Tele-optometry appointments are virtual eye exams. They are run through live video conferencing technology, rather than in-person.
Patients will typically schedule an appointment online with their eye doctor. Then they will attend a virtual eye exam appointment during the chosen time. You can use your smartphone, tablet, or computer to access the live video conference.
In a study from 2014, about 97 percent of tele-optometric patients said a remote eye exam addressed their concerns.
DigitalOptometrics has recently introduced a new technology that enables eye doctors to perform comprehensive eye exams remotely via real-time video conferencing.
A digital eye exam is similar to an in-office test but with added convenience. The main disadvantage of tele-optometry is that the eye exams are less detailed than in-office exams.
A tele-optometry eye exam typically consists of three steps, including:
As with any doctor’s appointment, your optometrist will ask a series of questions before beginning the eye exam. These questions may include those related to your insurance, medical history, allergies, and medications.
They will also ask if you have a history with certain eye diseases and conditions, such as dry eye syndrome, diabetic retinopathy, macular degeneration, and glaucoma.
After the patient’s information is updated, the licensed optometrist will move onto the pre-screening exam. It is essential to have proper working Internet access to ensure the video is of high quality.
The pre-screening portion of a remote eye exam may include the following tests:
After these pre-screening tests are complete, you will move onto the subjective refraction test. During an in-office eye exam, your doctor uses a combination of different lenses to determine the best-corrected visual acuity (BCVA) of your eyes. They switch between blurry and clear lenses and use your responses to determine your eyeglass prescription.
During a tele-optometry subject refraction test, your optometrist will appear on-screen using high-definition video conferencing technology. They will perform the test in real-time using a digital optical system. While remote eye exams are effective in determining your prescription, they may be less accurate than in-person exams.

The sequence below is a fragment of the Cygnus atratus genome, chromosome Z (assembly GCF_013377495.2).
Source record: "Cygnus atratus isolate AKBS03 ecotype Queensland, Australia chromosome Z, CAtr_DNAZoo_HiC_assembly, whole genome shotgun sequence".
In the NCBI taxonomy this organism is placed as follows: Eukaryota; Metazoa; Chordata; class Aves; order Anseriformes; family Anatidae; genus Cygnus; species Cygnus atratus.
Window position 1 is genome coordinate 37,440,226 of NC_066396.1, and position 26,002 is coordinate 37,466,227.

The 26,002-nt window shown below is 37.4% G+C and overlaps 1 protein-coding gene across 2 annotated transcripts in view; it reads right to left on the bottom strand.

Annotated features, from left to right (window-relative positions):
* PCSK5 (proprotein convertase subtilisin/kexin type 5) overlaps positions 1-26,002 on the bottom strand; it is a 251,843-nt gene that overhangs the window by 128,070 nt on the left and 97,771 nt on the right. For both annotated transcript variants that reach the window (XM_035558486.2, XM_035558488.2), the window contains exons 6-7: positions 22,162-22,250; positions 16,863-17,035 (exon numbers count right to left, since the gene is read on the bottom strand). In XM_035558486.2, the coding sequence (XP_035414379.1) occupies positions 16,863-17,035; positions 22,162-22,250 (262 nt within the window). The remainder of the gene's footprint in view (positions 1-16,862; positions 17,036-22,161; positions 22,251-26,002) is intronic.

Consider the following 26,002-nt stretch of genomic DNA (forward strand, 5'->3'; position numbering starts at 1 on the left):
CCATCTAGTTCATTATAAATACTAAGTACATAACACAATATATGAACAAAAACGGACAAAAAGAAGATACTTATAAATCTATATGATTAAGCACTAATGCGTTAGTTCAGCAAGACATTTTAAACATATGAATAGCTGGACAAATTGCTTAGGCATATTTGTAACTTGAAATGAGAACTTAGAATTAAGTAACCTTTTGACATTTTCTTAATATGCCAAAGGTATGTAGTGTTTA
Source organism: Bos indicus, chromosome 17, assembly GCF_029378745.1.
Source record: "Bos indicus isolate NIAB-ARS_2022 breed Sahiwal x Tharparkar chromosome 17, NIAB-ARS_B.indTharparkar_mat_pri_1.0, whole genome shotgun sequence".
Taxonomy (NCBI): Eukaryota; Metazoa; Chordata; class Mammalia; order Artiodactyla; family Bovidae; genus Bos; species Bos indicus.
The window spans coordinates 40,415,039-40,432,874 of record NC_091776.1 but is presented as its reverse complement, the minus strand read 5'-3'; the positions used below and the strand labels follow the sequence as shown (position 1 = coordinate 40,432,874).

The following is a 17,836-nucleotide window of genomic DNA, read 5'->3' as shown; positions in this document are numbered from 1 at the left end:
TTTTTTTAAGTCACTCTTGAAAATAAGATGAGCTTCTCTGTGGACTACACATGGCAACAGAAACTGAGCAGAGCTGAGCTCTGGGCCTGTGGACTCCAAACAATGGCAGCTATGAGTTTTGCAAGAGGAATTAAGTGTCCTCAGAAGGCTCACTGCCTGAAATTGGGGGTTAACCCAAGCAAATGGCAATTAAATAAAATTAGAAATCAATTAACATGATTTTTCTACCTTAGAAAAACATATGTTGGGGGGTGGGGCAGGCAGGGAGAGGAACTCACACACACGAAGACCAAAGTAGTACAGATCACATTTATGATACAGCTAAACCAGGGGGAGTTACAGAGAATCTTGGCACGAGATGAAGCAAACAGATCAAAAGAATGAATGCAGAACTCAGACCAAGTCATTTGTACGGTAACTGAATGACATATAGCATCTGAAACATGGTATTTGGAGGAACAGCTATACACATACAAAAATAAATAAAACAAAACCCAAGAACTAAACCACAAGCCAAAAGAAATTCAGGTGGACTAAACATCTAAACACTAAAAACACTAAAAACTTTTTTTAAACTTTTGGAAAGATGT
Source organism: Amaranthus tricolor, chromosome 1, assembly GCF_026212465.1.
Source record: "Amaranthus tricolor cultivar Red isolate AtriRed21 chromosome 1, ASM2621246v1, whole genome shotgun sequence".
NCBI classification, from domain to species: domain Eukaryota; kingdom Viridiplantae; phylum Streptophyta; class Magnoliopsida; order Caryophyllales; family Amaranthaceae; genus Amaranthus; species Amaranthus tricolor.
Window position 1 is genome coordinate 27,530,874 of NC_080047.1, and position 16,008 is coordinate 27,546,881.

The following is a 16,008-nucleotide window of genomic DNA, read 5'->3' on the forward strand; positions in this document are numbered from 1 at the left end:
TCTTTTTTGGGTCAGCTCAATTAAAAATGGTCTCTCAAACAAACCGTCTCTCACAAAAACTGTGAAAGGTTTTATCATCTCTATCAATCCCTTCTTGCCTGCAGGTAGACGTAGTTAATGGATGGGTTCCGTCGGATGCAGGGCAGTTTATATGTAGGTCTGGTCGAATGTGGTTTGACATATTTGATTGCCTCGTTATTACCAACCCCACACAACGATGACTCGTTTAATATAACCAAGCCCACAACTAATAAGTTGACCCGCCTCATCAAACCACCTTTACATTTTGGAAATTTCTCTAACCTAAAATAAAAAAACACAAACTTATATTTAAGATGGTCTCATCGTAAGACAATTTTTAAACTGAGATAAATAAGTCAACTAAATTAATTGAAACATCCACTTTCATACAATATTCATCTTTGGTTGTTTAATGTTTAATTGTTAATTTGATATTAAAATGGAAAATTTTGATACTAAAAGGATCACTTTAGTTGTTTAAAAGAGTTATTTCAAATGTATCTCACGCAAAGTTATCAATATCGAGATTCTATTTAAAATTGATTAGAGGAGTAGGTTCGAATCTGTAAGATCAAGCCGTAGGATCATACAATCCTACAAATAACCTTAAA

After the pre-screening tests and eye exam, your eye doctor will discuss your eye health status and any concerns. If your prescription changes, they will recommend new contact lenses and eyeglass frames. Then you will order the new lenses directly through your eye care provider.
COVID-19 (coronavirus) is a respiratory illness that produces mild to severe symptoms. Those most at risk of contracting the disease are people with underlying health conditions and weakened immune systems. The most common symptoms of COVID-19 include cough, fever, and breathing difficulties.
Telemedicine has become a popular option during the COVID-19 pandemic because patients do not have to leave their homes. They also don’t have to worry about spreading or contracting the disease in public places.
Tele-optometry services have helped slow the spread of COVID-19, while also allowing patients to get their new eyeglass and contact lens prescription virtually.
“Digitaloptometrics I Tele-Optometry Exams.” Digital Optometrics, 7 Nov. 2019, www.digitaloptometrics.com/.
Nagra, Manbir, et al. “Could Telehealth Help Eye Care Practitioners Adapt Contact Lens Services during the COVID-19 Pandemic?” Contact Lens and Anterior Eye, vol. 43, no. 3, 2020, pp. 204–207., doi:10.1016/j.clae.2020.04.002.
Jaymeni, et al. “Patient experience of tele-optometry in the comprehensive eye examination; a pilot study.” ARVO Annual Meeting Abstract, June 2020.